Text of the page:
Synopsis: This issue picks up right where the last one left off: Near the wreckage of Roxie Gilbert’s health food store, caused by the destructive battle between Iron Man and Dr. Spectrum. The huge, energy-charged scimitar that the villain created via his power ring Power Prism is trying to slice through our hero’s armor to kill him.

Meanwhile, the exhausted Iron Man is barely able to use his repulsor rays to hold off the enormous energy-sword. Dr. Spectrum gets distracted by another argument with the alien intelligence inside his Power Prism AND by a blow to the face by Roxie Gilbert, who is briefly abandoning her pacifist principles to save Iron Man, who has saved HER multiple times in the recent past.

Dr. Spectrum easily smacks aside Roxie, who runs to a fellow bystander, the former boxer Eddie March. Roxie tells him Iron Man needs more help than normal human beings can provide and wants to call in the Avengers. Instead, Eddie says he has a quicker idea but we are not yet shown what that idea IS. Continue reading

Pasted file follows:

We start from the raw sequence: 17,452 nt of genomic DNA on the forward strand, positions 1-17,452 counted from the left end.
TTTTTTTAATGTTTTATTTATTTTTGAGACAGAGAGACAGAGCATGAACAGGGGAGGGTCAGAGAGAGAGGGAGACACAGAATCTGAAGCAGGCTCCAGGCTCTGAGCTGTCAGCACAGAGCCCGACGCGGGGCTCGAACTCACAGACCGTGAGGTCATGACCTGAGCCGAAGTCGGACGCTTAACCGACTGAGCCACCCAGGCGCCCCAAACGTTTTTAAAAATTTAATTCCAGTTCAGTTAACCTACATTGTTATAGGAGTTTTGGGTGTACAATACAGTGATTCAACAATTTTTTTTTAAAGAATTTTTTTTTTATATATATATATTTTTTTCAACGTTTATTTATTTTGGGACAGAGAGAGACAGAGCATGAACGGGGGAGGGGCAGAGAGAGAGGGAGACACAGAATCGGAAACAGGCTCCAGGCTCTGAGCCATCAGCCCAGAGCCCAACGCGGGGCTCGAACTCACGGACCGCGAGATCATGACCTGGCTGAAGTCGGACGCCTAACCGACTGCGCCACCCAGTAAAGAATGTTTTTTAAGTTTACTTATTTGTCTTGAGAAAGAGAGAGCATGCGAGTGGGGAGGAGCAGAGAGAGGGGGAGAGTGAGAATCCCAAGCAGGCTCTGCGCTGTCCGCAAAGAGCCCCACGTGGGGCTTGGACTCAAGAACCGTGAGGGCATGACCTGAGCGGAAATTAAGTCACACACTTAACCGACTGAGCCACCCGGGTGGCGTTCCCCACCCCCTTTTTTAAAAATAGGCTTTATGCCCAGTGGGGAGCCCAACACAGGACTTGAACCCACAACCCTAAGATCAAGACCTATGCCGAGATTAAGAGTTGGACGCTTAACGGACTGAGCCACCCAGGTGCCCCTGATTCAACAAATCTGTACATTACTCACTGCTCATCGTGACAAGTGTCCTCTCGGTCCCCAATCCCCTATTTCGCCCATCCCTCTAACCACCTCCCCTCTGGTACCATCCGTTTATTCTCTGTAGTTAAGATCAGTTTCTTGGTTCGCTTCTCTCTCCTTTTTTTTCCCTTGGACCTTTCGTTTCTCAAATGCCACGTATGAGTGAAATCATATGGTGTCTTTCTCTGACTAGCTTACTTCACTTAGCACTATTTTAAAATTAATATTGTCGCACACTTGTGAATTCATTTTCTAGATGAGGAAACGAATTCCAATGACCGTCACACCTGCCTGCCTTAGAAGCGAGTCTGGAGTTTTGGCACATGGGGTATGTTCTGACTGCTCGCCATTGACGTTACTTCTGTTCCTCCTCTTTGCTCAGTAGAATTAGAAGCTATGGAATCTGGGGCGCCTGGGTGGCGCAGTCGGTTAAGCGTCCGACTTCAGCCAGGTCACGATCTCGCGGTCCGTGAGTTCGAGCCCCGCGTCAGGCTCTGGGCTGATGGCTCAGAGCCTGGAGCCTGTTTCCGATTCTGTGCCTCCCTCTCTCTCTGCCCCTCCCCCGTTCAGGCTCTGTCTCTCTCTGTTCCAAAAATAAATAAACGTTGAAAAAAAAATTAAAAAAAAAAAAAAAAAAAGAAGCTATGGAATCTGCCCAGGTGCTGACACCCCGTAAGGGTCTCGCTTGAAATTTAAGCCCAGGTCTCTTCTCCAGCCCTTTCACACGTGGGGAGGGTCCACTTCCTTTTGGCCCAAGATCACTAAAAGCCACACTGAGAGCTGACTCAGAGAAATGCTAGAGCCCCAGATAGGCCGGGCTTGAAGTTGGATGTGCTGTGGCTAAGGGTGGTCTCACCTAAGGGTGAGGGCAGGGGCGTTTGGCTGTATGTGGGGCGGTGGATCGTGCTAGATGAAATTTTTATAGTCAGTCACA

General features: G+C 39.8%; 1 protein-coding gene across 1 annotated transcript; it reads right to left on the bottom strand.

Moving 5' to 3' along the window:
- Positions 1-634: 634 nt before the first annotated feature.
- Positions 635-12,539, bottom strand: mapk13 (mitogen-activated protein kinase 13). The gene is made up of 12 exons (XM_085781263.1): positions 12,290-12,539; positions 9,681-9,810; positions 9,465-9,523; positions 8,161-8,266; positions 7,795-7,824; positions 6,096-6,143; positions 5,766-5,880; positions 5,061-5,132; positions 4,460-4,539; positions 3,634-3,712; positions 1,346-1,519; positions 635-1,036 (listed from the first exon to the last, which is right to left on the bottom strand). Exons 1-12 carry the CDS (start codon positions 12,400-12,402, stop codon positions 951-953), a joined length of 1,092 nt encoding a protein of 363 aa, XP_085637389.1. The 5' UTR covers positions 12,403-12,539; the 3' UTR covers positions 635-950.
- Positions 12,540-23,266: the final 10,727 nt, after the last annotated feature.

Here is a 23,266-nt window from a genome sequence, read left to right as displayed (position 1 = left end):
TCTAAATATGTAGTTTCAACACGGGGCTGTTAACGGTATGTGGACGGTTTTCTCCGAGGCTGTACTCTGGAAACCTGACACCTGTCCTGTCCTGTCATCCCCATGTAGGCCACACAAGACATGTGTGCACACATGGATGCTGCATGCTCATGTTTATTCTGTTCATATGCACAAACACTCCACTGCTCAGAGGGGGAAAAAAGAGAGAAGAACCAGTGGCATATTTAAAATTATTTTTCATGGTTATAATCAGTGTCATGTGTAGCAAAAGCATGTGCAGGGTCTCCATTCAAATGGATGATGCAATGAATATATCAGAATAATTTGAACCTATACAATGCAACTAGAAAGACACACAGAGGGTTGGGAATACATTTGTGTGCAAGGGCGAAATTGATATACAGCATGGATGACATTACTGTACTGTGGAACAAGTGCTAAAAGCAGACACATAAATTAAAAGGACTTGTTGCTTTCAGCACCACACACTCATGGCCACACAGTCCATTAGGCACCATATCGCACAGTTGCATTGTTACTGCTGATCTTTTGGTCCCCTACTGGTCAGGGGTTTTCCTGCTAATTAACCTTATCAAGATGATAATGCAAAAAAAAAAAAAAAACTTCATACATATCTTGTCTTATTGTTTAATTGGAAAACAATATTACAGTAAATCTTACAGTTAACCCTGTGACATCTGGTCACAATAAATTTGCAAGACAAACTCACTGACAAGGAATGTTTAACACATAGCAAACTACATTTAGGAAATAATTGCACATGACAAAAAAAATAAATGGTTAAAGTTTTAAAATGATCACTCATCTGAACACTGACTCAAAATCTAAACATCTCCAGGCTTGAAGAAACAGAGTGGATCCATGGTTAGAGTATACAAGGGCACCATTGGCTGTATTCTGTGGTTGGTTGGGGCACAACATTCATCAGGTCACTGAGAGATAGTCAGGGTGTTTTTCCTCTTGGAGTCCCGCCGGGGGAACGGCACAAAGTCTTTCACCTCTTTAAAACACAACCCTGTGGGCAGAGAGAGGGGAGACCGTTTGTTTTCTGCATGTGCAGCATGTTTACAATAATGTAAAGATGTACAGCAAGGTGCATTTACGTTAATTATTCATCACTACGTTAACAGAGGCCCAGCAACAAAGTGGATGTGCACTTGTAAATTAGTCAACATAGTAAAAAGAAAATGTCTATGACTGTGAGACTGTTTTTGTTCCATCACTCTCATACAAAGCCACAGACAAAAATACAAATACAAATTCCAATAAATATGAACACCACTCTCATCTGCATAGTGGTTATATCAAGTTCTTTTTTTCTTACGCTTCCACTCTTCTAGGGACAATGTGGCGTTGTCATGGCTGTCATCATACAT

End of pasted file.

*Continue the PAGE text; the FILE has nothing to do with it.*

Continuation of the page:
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With the movie Doctor Strange in the Multiverse of Madness hitting theaters I figured it was time for a look at the early stories of that Master of the Mystic Arts.

dr str treasurySTRANGE TALES Vol 1 #110 (July 1963)

Title: Doctor Strange, Master of Black Magic

Villain: Nightmare

Note: Dr. Strange was a backup feature to the Human Torch in his earliest appearances. He would eventually split Strange Tales equally with the Torch. Strange wouldn’t even be mentioned on the cover for a few issues at first.